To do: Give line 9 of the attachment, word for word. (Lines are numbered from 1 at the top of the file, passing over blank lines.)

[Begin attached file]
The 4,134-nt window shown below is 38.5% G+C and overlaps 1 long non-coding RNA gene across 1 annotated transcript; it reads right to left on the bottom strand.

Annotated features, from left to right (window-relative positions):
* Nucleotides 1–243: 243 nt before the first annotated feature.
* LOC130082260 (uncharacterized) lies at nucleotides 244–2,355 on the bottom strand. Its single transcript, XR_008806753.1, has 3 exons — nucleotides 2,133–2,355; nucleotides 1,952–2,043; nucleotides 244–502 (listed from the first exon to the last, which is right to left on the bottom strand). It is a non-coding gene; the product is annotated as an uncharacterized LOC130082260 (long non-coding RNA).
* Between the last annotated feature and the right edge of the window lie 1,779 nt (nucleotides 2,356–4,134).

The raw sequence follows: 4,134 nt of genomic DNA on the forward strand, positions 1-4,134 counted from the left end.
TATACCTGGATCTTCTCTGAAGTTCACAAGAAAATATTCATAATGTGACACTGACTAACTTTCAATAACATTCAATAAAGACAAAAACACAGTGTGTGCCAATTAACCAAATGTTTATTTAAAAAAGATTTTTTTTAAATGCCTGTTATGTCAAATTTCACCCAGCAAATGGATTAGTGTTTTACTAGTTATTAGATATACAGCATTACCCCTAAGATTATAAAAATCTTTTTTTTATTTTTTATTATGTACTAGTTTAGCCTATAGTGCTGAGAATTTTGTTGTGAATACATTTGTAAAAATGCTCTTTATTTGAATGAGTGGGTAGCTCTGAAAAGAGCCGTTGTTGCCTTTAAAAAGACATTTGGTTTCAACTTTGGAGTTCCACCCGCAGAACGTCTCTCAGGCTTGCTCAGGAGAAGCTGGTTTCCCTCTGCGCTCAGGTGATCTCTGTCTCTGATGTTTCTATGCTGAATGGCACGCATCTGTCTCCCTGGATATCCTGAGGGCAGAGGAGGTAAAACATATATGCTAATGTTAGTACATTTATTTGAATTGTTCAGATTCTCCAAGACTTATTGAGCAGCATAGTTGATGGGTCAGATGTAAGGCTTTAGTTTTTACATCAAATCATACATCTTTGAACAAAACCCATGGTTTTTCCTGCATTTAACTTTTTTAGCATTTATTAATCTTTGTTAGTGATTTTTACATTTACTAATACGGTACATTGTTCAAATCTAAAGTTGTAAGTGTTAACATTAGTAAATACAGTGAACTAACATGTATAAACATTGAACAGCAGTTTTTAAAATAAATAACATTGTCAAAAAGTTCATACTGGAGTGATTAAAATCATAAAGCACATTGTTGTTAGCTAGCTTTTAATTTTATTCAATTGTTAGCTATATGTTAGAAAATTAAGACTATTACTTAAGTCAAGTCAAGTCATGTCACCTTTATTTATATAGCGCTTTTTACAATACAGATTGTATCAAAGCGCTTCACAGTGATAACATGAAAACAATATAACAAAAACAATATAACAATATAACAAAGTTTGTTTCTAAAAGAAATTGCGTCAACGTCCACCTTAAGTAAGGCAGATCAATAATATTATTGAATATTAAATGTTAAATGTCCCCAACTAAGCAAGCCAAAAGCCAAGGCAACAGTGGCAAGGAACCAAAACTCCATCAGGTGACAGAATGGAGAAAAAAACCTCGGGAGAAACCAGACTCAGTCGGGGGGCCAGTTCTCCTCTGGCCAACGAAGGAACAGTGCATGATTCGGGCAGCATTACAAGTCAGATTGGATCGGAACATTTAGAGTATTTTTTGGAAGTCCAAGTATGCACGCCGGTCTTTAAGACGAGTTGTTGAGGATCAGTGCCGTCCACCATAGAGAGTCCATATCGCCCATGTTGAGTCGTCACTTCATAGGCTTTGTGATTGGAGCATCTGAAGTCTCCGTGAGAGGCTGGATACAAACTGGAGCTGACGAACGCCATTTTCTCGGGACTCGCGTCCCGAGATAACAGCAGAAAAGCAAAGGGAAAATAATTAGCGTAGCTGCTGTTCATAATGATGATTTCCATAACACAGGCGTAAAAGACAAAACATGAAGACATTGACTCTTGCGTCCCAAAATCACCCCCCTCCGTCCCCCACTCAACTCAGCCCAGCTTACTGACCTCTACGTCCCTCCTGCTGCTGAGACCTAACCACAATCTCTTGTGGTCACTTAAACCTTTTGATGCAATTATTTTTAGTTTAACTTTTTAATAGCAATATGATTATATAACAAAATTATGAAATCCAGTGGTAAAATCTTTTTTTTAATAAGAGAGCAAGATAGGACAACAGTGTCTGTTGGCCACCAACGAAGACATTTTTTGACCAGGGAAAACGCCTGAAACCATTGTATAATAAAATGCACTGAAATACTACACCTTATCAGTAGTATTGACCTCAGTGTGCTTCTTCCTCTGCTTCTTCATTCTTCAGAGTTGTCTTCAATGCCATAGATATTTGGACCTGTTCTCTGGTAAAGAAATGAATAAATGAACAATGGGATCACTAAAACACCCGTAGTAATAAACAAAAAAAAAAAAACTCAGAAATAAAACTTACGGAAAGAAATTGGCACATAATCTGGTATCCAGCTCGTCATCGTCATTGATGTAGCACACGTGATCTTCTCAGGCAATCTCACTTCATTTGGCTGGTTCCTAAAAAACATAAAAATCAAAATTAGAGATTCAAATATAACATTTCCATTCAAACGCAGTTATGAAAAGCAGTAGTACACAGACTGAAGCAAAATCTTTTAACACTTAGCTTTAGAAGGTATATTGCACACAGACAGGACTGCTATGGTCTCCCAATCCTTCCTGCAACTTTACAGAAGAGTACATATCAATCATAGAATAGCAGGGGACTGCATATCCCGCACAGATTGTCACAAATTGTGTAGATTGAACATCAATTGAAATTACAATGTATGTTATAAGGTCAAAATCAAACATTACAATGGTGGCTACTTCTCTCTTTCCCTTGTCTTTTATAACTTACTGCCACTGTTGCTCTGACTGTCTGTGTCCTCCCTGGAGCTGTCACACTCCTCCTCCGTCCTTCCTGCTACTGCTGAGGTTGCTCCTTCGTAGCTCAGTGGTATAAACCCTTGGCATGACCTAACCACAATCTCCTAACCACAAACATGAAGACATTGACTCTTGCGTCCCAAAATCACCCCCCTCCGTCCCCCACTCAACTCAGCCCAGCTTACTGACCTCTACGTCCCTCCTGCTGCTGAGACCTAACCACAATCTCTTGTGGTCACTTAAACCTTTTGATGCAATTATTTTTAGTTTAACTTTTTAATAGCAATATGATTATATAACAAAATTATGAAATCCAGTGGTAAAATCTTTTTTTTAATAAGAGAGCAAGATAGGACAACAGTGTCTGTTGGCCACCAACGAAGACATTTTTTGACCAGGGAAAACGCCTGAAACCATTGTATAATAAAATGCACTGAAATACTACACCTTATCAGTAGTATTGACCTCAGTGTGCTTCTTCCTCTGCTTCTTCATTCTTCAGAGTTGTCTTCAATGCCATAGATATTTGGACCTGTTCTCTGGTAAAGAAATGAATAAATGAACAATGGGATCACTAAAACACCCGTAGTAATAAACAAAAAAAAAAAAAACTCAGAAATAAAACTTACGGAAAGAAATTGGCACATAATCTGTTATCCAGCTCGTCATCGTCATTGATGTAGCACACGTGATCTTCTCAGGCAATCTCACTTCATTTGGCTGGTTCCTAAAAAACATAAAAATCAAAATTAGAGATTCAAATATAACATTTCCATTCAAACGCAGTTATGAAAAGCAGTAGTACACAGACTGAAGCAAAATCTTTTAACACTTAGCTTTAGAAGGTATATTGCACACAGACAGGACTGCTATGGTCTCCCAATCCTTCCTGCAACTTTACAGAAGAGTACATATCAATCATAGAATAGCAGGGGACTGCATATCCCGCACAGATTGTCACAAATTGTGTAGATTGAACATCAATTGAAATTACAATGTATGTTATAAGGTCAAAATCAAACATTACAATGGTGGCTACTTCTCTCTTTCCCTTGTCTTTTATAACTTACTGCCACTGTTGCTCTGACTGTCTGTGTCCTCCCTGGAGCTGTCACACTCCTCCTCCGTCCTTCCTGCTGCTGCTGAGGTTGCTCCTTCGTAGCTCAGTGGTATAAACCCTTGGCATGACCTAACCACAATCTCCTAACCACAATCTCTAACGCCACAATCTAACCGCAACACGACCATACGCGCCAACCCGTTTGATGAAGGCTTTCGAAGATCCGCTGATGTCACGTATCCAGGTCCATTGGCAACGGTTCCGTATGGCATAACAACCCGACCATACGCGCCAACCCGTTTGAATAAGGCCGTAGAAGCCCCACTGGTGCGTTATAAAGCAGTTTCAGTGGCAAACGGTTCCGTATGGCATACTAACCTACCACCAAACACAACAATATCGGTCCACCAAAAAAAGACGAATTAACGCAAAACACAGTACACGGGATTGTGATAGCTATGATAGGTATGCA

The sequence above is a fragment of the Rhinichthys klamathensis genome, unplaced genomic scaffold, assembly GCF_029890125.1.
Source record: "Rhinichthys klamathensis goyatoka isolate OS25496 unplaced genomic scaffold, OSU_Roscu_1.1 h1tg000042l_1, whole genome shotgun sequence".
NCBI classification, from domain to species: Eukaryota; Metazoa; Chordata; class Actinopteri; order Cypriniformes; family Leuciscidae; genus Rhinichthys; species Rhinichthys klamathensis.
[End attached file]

Source record: "Rhinichthys klamathensis goyatoka isolate OS25496 unplaced genomic scaffold, OSU_Roscu_1.1 h1tg000042l_1, whole genome shotgun sequence".